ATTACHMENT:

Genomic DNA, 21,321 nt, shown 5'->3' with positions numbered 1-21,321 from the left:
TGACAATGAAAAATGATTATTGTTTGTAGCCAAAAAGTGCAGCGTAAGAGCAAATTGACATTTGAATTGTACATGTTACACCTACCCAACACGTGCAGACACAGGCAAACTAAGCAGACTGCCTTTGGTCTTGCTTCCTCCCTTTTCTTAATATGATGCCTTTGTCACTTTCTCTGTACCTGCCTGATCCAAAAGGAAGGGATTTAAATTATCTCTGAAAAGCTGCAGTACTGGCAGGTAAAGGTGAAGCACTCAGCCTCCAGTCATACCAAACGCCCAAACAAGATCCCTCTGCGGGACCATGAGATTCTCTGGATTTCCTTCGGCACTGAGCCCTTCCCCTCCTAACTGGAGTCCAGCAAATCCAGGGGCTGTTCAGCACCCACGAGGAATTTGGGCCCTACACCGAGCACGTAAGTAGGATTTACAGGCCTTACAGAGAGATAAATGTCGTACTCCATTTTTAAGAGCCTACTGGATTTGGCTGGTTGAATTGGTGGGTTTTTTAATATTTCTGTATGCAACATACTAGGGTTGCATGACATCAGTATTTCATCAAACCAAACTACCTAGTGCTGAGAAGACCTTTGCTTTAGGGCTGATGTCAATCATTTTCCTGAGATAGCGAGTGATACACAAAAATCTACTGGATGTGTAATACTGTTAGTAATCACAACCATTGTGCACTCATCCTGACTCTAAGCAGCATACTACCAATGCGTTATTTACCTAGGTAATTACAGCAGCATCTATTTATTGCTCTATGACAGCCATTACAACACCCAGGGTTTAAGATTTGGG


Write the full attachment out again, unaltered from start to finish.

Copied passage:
Genomic DNA, 21,321 nt, shown 5'->3' with positions numbered 1-21,321 from the left:
TGACAATGAAAAATGATTATTGTTTGTAGCCAAAAAGTGCAGCGTAAGAGCAAATTGACATTTGAATTGTACATGTTACACCTACCCAACACGTGCAGACACAGGCAAACTAAGCAGACTGCCTTTGGTCTTGCTTCCTCCCTTTTCTTAATATGATGCCTTTGTCACTTTCTCTGTACCTGCCTGATCCAAAAGGAAGGGATTTAAATTATCTCTGAAAAGCTGCAGTACTGGCAGGTAAAGGTGAAGCACTCAGCCTCCAGTCATACCAAACGCCCAAACAAGATCCCTCTGCGGGACCATGAGATTCTCTGGATTTCCTTCGGCACTGAGCCCTTCCCCTCCTAACTGGAGTCCAGCAAATCCAGGGGCTGTTCAGCACCCACGAGGAATTTGGGCCCTACACCGAGCACGTAAGTAGGATTTACAGGCCTTACAGAGAGATAAATGTCGTACTCCATTTTTAAGAGCCTACTGGATTTGGCTGGTTGAATTGGTGGGTTTTTTAATATTTCTGTATGCAACATACTAGGGTTGCATGACATCAGTATTTCATCAAACCAAACTACCTAGTGCTGAGAAGACCTTTGCTTTAGGGCTGATGTCAATCATTTTCCTGAGATAGCGAGTGATACACAAAAATCTACTGGATGTGTAATACTGTTAGTAATCACAACCATTGTGCACTCATCCTGACTCTAAGCAGCATACTACCAATGCGTTATTTACCTAGGTAATTACAGCAGCATCTATTTATTGCTCTATGACAGCCATTACAACACCCAGGGTTTAAGATTTGGG